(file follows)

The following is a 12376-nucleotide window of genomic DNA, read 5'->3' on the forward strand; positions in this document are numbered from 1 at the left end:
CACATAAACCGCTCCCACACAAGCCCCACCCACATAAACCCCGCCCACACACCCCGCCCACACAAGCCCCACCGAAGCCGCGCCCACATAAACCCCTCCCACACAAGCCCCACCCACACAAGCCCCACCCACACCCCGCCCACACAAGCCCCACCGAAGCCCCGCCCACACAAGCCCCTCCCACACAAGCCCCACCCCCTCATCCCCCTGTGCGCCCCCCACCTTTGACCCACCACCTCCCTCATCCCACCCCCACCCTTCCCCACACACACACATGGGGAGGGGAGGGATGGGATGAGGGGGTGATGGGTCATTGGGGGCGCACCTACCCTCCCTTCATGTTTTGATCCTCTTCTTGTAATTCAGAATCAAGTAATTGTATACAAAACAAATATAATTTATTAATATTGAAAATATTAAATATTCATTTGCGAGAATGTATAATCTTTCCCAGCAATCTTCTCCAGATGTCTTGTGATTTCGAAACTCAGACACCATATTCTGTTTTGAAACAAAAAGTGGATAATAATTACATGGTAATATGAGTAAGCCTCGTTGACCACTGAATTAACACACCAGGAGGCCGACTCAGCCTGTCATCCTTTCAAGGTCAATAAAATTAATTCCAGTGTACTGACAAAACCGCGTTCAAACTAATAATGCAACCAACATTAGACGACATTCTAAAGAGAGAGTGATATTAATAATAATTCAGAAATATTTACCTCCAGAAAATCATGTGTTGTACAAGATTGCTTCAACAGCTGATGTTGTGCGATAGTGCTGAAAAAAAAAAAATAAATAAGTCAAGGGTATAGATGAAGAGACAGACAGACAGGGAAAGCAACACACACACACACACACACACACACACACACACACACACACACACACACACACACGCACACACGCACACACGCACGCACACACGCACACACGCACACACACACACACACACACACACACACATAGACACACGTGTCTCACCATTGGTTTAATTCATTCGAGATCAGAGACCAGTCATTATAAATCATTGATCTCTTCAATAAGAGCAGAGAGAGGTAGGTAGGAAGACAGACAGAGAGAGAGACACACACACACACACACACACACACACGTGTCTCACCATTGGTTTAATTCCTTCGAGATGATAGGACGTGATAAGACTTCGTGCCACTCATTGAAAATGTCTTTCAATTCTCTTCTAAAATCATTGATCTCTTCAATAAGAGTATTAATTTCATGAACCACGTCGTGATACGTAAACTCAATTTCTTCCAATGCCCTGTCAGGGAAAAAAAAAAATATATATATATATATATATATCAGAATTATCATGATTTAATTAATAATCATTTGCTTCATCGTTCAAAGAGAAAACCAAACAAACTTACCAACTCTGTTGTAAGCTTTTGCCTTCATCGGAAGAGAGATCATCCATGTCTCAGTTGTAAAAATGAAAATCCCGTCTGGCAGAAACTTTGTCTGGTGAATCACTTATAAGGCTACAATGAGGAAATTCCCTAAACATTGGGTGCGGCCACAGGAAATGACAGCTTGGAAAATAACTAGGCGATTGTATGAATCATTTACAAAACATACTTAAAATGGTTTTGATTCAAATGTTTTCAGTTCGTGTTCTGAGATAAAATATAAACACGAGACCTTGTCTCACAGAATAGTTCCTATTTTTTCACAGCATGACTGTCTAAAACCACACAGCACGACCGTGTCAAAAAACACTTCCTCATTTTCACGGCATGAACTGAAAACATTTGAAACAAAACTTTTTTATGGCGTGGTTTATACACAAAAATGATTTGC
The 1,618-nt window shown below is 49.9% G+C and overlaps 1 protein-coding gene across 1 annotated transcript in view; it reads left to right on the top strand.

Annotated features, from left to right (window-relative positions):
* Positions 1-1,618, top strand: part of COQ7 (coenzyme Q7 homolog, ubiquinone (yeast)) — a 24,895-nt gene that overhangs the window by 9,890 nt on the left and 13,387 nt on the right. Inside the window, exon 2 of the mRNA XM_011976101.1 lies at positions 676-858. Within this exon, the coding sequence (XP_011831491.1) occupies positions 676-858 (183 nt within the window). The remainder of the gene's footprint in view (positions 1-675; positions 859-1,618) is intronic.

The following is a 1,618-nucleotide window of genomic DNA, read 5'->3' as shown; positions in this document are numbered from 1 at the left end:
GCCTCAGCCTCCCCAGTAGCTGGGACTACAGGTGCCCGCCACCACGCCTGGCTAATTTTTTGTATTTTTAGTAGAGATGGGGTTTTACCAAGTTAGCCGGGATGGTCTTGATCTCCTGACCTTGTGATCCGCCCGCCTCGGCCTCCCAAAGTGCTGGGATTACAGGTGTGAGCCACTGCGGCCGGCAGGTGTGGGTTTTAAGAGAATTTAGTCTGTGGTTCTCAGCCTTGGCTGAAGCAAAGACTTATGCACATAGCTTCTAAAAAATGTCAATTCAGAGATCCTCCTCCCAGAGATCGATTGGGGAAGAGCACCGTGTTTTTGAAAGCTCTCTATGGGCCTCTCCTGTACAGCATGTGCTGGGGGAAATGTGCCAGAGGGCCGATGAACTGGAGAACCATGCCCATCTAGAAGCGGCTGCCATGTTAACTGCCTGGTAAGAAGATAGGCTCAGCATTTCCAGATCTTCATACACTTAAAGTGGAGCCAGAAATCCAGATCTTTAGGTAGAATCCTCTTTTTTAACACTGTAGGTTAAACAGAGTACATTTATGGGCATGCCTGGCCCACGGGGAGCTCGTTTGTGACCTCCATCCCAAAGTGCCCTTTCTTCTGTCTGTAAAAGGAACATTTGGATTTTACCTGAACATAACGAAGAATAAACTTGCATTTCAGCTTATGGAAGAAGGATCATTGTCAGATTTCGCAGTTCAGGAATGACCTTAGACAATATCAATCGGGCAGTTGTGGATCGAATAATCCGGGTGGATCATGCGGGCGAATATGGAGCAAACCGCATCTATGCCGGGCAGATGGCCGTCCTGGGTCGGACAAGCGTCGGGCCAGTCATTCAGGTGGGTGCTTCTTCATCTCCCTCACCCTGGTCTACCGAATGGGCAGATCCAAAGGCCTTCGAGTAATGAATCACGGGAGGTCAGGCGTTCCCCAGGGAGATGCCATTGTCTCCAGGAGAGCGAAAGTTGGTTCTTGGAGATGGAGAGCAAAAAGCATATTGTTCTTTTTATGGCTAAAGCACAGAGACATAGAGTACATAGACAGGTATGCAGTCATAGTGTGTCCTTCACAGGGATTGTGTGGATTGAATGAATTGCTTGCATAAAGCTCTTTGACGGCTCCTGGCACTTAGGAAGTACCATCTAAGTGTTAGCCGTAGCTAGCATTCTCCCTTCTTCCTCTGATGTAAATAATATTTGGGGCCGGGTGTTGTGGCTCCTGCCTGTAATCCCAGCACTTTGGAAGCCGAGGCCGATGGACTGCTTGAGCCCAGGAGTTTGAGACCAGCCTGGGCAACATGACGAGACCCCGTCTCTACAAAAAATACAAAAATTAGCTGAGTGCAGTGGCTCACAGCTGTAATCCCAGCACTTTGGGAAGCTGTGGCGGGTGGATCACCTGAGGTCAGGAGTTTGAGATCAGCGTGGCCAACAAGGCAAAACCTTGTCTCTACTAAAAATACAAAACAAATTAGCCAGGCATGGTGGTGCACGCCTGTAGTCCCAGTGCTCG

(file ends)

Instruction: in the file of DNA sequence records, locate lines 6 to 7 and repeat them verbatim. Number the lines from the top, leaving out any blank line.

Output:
The following is a 1,618-nucleotide window of genomic DNA, read 5'->3' as shown; positions in this document are numbered from 1 at the left end:
GCCTCAGCCTCCCCAGTAGCTGGGACTACAGGTGCCCGCCACCACGCCTGGCTAATTTTTTGTATTTTTAGTAGAGATGGGGTTTTACCAAGTTAGCCGGGATGGTCTTGATCTCCTGACCTTGTGATCCGCCCGCCTCGGCCTCCCAAAGTGCTGGGATTACAGGTGTGAGCCACTGCGGCCGGCAGGTGTGGGTTTTAAGAGAATTTAGTCTGTGGTTCTCAGCCTTGGCTGAAGCAAAGACTTATGCACATAGCTTCTAAAAAATGTCAATTCAGAGATCCTCCTCCCAGAGATCGATTGGGGAAGAGCACCGTGTTTTTGAAAGCTCTCTATGGGCCTCTCCTGTACAGCATGTGCTGGGGGAAATGTGCCAGAGGGCCGATGAACTGGAGAACCATGCCCATCTAGAAGCGGCTGCCATGTTAACTGCCTGGTAAGAAGATAGGCTCAGCATTTCCAGATCTTCATACACTTAAAGTGGAGCCAGAAATCCAGATCTTTAGGTAGAATCCTCTTTTTTAACACTGTAGGTTAAACAGAGTACATTTATGGGCATGCCTGGCCCACGGGGAGCTCGTTTGTGACCTCCATCCCAAAGTGCCCTTTCTTCTGTCTGTAAAAGGAACATTTGGATTTTACCTGAACATAACGAAGAATAAACTTGCATTTCAGCTTATGGAAGAAGGATCATTGTCAGATTTCGCAGTTCAGGAATGACCTTAGACAATATCAATCGGGCAGTTGTGGATCGAATAATCCGGGTGGATCATGCGGGCGAATATGGAGCAAACCGCATCTATGCCGGGCAGATGGCCGTCCTGGGTCGGACAAGCGTCGGGCCAGTCATTCAGGTGGGTGCTTCTTCATCTCCCTCACCCTGGTCTACCGAATGGGCAGATCCAAAGGCCTTCGAGTAATGAATCACGGGAGGTCAGGCGTTCCCCAGGGAGATGCCATTGTCTCCAGGAGAGCGAAAGTTGGTTCTTGGAGATGGAGAGCAAAAAGCATATTGTTCTTTTTATGGCTAAAGCACAGAGACATAGAGTACATAGACAGGTATGCAGTCATAGTGTGTCCTTCACAGGGATTGTGTGGATTGAATGAATTGCTTGCATAAAGCTCTTTGACGGCTCCTGGCACTTAGGAAGTACCATCTAAGTGTTAGCCGTAGCTAGCATTCTCCCTTCTTCCTCTGATGTAAATAATATTTGGGGCCGGGTGTTGTGGCTCCTGCCTGTAATCCCAGCACTTTGGAAGCCGAGGCCGATGGACTGCTTGAGCCCAGGAGTTTGAGACCAGCCTGGGCAACATGACGAGACCCCGTCTCTACAAAAAATACAAAAATTAGCTGAGTGCAGTGGCTCACAGCTGTAATCCCAGCACTTTGGGAAGCTGTGGCGGGTGGATCACCTGAGGTCAGGAGTTTGAGATCAGCGTGGCCAACAAGGCAAAACCTTGTCTCTACTAAAAATACAAAACAAATTAGCCAGGCATGGTGGTGCACGCCTGTAGTCCCAGTGCTCG